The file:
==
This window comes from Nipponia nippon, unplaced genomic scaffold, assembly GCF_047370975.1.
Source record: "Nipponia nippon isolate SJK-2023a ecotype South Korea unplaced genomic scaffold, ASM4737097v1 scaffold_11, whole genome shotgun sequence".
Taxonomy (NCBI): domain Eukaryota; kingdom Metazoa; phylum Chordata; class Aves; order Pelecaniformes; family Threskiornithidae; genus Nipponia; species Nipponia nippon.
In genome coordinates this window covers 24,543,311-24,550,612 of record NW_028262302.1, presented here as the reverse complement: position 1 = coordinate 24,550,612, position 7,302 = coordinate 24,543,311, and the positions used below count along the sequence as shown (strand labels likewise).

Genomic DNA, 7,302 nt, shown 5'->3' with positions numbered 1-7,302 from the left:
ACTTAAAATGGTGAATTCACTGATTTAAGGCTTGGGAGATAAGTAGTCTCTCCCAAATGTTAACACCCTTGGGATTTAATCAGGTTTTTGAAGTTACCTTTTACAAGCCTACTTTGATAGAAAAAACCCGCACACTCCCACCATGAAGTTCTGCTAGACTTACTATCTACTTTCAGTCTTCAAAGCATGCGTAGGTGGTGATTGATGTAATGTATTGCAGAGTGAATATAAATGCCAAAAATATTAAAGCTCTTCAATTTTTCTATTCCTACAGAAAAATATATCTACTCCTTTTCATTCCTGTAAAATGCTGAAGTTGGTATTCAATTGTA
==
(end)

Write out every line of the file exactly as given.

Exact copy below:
This window comes from Nipponia nippon, unplaced genomic scaffold, assembly GCF_047370975.1.
Source record: "Nipponia nippon isolate SJK-2023a ecotype South Korea unplaced genomic scaffold, ASM4737097v1 scaffold_11, whole genome shotgun sequence".
Taxonomy (NCBI): domain Eukaryota; kingdom Metazoa; phylum Chordata; class Aves; order Pelecaniformes; family Threskiornithidae; genus Nipponia; species Nipponia nippon.
In genome coordinates this window covers 24,543,311-24,550,612 of record NW_028262302.1, presented here as the reverse complement: position 1 = coordinate 24,550,612, position 7,302 = coordinate 24,543,311, and the positions used below count along the sequence as shown (strand labels likewise).

Genomic DNA, 7,302 nt, shown 5'->3' with positions numbered 1-7,302 from the left:
ACTTAAAATGGTGAATTCACTGATTTAAGGCTTGGGAGATAAGTAGTCTCTCCCAAATGTTAACACCCTTGGGATTTAATCAGGTTTTTGAAGTTACCTTTTACAAGCCTACTTTGATAGAAAAAACCCGCACACTCCCACCATGAAGTTCTGCTAGACTTACTATCTACTTTCAGTCTTCAAAGCATGCGTAGGTGGTGATTGATGTAATGTATTGCAGAGTGAATATAAATGCCAAAAATATTAAAGCTCTTCAATTTTTCTATTCCTACAGAAAAATATATCTACTCCTTTTCATTCCTGTAAAATGCTGAAGTTGGTATTCAATTGTA